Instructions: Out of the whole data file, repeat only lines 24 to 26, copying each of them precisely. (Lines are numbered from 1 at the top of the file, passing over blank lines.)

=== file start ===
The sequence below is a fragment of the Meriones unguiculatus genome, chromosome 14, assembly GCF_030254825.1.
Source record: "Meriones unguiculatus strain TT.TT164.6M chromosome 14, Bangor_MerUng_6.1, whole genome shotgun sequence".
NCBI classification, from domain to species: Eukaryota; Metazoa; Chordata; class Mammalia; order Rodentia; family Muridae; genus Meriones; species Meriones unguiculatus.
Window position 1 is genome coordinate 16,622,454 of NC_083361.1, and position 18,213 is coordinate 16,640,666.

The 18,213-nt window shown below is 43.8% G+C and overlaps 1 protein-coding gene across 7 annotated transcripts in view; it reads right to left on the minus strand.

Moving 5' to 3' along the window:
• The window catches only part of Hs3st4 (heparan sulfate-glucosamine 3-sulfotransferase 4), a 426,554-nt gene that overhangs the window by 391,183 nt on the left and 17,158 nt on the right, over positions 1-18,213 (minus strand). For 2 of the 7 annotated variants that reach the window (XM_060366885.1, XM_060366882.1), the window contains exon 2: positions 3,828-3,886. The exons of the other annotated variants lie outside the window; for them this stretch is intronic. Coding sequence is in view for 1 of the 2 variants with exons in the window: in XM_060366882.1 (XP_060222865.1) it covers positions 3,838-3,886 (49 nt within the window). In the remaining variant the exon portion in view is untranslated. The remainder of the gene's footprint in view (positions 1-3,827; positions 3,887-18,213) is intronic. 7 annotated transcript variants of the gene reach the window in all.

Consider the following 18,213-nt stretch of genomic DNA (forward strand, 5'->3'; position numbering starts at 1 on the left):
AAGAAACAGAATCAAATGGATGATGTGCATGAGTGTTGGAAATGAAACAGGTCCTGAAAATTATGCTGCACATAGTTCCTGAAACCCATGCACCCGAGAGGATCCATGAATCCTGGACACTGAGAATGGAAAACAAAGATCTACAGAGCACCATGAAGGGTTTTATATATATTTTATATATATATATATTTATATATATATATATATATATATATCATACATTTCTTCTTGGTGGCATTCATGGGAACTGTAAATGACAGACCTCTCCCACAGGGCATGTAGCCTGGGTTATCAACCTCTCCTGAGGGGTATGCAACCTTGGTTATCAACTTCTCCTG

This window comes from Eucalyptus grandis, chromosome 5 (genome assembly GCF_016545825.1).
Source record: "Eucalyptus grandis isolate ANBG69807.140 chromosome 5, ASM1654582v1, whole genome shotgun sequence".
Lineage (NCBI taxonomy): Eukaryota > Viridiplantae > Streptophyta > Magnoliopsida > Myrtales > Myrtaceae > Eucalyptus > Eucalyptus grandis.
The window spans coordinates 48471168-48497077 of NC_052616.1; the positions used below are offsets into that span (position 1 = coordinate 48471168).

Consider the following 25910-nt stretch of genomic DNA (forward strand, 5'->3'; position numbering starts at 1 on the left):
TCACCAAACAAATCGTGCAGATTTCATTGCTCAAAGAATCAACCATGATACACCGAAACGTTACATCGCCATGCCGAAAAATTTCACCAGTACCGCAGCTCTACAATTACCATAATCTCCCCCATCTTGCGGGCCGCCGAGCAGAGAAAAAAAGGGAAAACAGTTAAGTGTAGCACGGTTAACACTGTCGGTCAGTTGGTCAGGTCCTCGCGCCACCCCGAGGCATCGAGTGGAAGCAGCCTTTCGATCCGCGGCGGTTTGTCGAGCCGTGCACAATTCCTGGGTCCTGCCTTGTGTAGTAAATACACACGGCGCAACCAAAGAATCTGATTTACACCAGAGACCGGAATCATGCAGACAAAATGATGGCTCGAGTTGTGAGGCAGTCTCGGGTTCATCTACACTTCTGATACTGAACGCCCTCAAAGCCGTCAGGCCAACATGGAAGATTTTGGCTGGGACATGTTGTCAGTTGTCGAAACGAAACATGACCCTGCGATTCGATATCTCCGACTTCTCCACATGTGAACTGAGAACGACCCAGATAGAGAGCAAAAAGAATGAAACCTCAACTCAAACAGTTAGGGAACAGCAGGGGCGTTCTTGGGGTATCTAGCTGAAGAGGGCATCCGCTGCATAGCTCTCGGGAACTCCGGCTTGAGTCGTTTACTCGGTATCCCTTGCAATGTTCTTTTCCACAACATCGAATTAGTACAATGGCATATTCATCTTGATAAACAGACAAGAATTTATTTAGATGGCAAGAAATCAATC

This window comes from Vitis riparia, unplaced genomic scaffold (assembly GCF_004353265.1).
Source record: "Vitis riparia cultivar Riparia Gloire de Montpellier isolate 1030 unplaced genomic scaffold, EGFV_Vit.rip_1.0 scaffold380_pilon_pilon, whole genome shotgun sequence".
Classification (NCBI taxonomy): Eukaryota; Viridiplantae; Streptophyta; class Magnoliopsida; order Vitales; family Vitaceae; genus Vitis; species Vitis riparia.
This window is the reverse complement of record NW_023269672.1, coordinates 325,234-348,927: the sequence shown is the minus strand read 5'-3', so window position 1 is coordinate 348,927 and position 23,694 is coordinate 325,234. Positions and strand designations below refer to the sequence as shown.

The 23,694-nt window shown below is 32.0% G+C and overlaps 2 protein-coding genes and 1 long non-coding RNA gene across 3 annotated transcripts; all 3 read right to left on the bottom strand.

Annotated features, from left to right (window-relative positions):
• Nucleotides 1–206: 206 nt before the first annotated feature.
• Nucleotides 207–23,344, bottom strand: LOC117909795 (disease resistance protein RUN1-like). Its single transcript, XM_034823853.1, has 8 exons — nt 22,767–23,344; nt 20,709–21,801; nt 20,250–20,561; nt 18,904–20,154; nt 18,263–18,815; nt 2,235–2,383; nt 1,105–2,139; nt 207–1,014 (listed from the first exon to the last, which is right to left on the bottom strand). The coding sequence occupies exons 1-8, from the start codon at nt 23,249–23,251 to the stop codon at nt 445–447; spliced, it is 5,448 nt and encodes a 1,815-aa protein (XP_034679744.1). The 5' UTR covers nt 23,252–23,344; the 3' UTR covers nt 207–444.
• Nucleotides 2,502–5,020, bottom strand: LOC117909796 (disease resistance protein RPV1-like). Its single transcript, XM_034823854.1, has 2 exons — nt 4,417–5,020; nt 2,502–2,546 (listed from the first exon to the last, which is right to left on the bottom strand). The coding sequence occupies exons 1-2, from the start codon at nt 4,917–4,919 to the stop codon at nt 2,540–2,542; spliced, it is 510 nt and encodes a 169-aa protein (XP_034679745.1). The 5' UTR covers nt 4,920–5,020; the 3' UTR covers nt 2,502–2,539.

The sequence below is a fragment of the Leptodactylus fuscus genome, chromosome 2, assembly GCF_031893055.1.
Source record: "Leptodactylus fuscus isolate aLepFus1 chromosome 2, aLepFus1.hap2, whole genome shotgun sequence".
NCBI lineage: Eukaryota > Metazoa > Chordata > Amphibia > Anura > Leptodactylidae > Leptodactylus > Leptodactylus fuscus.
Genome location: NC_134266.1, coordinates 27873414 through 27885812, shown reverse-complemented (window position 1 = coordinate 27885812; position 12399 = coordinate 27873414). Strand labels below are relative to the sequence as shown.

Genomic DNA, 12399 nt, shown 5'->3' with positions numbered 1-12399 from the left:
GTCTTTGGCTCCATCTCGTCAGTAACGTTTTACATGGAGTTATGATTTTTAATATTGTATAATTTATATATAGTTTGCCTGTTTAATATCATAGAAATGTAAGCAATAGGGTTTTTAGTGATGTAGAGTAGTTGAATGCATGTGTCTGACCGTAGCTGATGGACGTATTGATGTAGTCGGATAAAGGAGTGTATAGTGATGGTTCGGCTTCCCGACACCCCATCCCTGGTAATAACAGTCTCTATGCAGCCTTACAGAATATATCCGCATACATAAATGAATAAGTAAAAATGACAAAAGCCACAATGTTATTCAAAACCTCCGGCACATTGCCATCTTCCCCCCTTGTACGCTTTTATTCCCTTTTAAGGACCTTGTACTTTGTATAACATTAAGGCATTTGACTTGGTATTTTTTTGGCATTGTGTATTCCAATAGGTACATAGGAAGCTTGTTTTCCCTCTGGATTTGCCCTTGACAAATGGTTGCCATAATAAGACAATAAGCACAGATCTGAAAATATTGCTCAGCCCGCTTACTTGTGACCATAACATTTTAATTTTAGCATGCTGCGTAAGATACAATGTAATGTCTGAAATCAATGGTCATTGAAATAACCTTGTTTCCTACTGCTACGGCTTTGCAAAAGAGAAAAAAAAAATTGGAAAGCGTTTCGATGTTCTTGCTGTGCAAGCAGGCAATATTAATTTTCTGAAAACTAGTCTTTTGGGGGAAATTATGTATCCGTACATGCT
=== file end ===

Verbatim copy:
• Nucleotides 2,502–5,020, bottom strand: LOC117909796 (disease resistance protein RPV1-like). Its single transcript, XM_034823854.1, has 2 exons — nt 4,417–5,020; nt 2,502–2,546 (listed from the first exon to the last, which is right to left on the bottom strand). The coding sequence occupies exons 1-2, from the start codon at nt 4,917–4,919 to the stop codon at nt 2,540–2,542; spliced, it is 510 nt and encodes a 169-aa protein (XP_034679745.1). The 5' UTR covers nt 4,920–5,020; the 3' UTR covers nt 2,502–2,539.

The sequence below is a fragment of the Leptodactylus fuscus genome, chromosome 2, assembly GCF_031893055.1.
Source record: "Leptodactylus fuscus isolate aLepFus1 chromosome 2, aLepFus1.hap2, whole genome shotgun sequence".